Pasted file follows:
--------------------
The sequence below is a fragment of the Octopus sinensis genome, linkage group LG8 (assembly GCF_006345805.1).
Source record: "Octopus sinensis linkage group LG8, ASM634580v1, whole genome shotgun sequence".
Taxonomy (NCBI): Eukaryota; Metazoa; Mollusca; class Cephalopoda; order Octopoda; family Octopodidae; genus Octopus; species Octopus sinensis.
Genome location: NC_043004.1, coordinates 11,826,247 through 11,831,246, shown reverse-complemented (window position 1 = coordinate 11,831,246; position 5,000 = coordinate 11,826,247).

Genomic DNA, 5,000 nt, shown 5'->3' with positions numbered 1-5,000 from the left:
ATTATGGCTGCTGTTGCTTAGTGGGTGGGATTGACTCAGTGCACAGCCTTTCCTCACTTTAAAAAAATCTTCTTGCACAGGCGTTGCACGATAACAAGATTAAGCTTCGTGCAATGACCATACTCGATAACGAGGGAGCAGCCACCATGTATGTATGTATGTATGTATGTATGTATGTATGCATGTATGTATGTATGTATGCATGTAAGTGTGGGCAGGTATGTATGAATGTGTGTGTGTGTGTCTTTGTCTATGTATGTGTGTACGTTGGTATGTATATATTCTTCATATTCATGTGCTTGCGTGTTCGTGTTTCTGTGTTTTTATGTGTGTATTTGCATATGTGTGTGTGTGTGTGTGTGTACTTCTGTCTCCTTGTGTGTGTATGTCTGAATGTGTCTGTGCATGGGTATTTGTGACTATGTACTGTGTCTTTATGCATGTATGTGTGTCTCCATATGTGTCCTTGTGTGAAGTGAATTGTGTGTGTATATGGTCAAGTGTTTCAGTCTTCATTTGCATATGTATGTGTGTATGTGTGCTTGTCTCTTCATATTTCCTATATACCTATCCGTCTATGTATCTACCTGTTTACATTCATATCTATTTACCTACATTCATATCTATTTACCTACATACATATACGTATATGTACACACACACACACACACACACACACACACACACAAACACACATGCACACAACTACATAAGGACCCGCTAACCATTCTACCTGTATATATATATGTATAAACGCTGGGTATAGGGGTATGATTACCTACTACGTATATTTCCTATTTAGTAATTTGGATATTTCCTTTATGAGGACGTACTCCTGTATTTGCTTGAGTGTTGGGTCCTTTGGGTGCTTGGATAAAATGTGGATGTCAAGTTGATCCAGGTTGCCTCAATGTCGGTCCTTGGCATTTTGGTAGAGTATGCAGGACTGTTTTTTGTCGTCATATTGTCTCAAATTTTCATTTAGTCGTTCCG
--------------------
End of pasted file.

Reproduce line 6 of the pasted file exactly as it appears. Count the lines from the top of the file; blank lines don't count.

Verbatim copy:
ATTATGGCTGCTGTTGCTTAGTGGGTGGGATTGACTCAGTGCACAGCCTTTCCTCACTTTAAAAAAATCTTCTTGCACAGGCGTTGCACGATAACAAGATTAAGCTTCGTGCAATGACCATACTCGATAACGAGGGAGCAGCCACCATGTATGTATGTATGTATGTATGTATGTATGTATGCATGTATGTATGTATGTATGCATGTAAGTGTGGGCAGGTATGTATGAATGTGTGTGTGTGTGTCTTTGTCTATGTATGTGTGTACGTTGGTATGTATATATTCTTCATATTCATGTGCTTGCGTGTTCGTGTTTCTGTGTTTTTATGTGTGTATTTGCATATGTGTGTGTGTGTGTGTGTGTACTTCTGTCTCCTTGTGTGTGTATGTCTGAATGTGTCTGTGCATGGGTATTTGTGACTATGTACTGTGTCTTTATGCATGTATGTGTGTCTCCATATGTGTCCTTGTGTGAAGTGAATTGTGTGTGTATATGGTCAAGTGTTTCAGTCTTCATTTGCATATGTATGTGTGTATGTGTGCTTGTCTCTTCATATTTCCTATATACCTATCCGTCTATGTATCTACCTGTTTACATTCATATCTATTTACCTACATTCATATCTATTTACCTACATACATATACGTATATGTACACACACACACACACACACACACACACACACACAAACACACATGCACACAACTACATAAGGACCCGCTAACCATTCTACCTGTATATATATATGTATAAACGCTGGGTATAGGGGTATGATTACCTACTACGTATATTTCCTATTTAGTAATTTGGATATTTCCTTTATGAGGACGTACTCCTGTATTTGCTTGAGTGTTGGGTCCTTTGGGTGCTTGGATAAAATGTGGATGTCAAGTTGATCCAGGTTGCCTCAATGTCGGTCCTTGGCATTTTGGTAGAGTATGCAGGACTGTTTTTTGTCGTCATATTGTCTCAAATTTTCATTTAGTCGTTCCG